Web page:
Jimmy Stewart and the American Dream

This post in honour of James Stewart’s birthday is an essay originally written for my “Crash to Crisis: American Cinema 1931-2015” course as part of my Film and Literature MA at the University of York.


James Stewart’s star persona navigated the country’s disillusionment with the American dream in the years immediately before, during, and after WWII. The nature of Stewart’s persona enabled the American public to engage with the instabilities of a society shifting into a modern era of international conflict, in which the US would play the most central role for the first time in its history. In the two films Mr Smith Goes to Washington (1939) and It’s A Wonderful Life (1946), the James Stewart character is able to mediate the role of the male individual within American society as that society’s identity as a meritocracy is called into question over the WWII period.

Star persona is a combination of what is known about the actor’s private life and how his film performances shape audiences’ assumptions about him. Jimmy Stewart’s star persona is that of your typical “all-American boy,” and all the et ceteras that includes. The reading of the Stewart star text within the context of the Mr Smith and Wonderful Life film texts support and reflect director Frank Capra’s vision of America around the WWII period. The American dream in the first film stems from the ideals of the Founding Fathers, their texts, and the individual citizen’s relationship with them. The postwar film on the other hand acknowledges and praises the role of the small town in defining true American patriotism.

There is a series of particular Jimmy Stewart tropes and persona qualities which are exhibited in both these films. These similarities help to define how these films define American values, while their difference show how the priorities of these values suffered a sea change following the war. In his article about “The Structure of Myth”, Will Wright says:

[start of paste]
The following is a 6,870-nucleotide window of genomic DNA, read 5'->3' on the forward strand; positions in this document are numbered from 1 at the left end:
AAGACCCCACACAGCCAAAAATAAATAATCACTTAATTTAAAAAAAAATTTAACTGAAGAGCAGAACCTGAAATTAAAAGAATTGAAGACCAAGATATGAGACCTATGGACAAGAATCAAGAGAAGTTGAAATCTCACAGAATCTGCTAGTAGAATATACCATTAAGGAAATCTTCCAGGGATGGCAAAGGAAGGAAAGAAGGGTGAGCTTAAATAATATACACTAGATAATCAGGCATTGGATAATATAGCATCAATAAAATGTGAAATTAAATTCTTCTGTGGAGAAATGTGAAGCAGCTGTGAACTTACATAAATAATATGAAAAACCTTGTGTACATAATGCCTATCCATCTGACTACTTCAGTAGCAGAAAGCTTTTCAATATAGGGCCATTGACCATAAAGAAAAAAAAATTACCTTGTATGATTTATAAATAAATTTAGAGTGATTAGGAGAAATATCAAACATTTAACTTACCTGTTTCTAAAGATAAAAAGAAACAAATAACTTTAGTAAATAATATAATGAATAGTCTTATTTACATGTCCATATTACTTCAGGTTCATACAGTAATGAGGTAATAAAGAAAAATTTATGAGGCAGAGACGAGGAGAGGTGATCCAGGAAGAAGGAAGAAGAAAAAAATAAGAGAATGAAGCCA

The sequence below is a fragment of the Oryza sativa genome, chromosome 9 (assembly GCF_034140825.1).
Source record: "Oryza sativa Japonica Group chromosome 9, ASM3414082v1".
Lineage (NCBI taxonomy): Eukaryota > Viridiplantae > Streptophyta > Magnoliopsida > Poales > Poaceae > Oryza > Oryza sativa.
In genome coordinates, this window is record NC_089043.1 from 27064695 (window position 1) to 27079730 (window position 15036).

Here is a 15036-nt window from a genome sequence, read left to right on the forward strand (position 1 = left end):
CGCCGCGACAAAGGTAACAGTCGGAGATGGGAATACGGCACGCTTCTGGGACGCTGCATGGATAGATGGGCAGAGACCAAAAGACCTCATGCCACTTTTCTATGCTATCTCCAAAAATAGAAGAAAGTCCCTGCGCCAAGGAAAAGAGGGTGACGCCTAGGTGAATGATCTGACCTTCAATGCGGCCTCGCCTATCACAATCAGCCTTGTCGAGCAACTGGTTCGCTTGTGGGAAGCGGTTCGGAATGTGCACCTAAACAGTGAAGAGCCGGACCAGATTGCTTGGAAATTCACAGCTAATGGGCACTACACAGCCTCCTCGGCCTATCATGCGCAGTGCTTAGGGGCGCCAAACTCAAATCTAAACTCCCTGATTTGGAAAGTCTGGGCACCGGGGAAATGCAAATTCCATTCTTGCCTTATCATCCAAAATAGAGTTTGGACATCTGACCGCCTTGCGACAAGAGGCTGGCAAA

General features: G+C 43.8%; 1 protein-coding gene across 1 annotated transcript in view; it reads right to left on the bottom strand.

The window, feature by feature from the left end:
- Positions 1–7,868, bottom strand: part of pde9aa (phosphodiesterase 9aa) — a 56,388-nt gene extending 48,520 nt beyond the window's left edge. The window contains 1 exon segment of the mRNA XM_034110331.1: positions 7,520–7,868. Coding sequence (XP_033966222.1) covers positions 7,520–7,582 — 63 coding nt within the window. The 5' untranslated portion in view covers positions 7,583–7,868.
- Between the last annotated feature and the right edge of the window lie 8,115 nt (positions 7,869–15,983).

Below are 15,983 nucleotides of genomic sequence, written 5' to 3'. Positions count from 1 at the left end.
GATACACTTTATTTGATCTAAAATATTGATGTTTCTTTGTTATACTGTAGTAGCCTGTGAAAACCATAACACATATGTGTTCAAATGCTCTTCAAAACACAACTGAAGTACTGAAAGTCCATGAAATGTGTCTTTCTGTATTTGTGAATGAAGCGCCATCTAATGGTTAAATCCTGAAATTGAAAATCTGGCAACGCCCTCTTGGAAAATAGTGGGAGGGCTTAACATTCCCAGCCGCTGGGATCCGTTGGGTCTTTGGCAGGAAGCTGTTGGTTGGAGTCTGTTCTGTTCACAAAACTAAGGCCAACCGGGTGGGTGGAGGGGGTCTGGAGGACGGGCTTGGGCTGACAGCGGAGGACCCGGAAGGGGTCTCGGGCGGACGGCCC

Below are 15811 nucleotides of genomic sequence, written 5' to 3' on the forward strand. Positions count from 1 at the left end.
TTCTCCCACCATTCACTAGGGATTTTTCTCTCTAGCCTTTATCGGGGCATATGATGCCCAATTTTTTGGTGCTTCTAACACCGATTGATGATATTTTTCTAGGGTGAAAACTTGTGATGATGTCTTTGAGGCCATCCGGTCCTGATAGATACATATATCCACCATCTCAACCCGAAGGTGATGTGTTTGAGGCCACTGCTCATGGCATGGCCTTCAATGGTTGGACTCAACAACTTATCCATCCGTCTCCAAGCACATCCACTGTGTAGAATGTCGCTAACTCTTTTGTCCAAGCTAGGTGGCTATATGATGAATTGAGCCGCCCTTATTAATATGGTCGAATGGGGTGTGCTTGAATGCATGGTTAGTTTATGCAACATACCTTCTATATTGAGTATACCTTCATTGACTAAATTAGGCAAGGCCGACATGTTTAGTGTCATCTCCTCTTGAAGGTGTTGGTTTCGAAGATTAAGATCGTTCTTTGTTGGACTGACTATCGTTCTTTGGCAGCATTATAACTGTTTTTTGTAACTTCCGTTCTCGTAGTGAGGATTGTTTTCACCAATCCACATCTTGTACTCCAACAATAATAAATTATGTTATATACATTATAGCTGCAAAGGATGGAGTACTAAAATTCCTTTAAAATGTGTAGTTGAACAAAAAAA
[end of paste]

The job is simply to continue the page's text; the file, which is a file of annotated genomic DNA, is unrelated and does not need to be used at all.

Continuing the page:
“The narrative structure varies in accordance with changing social actions and institutions. The oppositions, on the other hand, create images of social types that are fundamental in the consciousness of a society” (27).

The myth in question here is how the consciousness of mid-century America identified what was truly American and what the ideal American citizen looked like. In these two films, Stewart was able to project this myth by both embodying what was recognisable and familiar in that image and simultaneously revealing its shortcomings.

james_stewartWhen war broke out in Europe, Stewart enlisted in the United States Air Force, several months before the US was bombed at Pearl Harbor and entered the international conflict. After spending a successful five years in combat, Stewart returned a war-hero, even more fully embodying the typical American male experience, which now included the complexities of the postwar transition to normalcy. The identification of Stewart-as-war hero is the linchpin to understanding the relationship between Mr Smith Goes to Washington and It’s A Wonderful Life. A viewer cannot comprehend the shift in Stewart’s persona and its effects on these two narratives without having some understanding of his career as an Air Force bomber pilot during the war. His transition from the boyish cynicism of Jeff Smith in the first film to the pragmatism and compromise of George Bailey in the second is reliant on the audience’s awareness that he spent an intervening five years away from filmmaking and away from America, fighting in a World War.

One example of how the public identified the Stewart persona with the returning war hero image can be found on the cover of the December 1946 issue of Newsweek magazine. The cover shows a still from It’s A Wonderful Life, the now-iconic image of a dishevelled George Bailey with his family in front of the Christmas tree. The caption below the image read “The Return of Jimmy Stewart.” Charles Wolf speaks to the “interweaving of fictional and non-fictional images” when he describes the significance of the three images used in the article. The first image shows Jeff Smith delivering his filibuster in Mr Smith Goes to Washington. The second picture is of Stewart in his Air Force uniform, and the third shows George Bailey smoking a cigar in Potter’s office in It’s A Wonderful Life: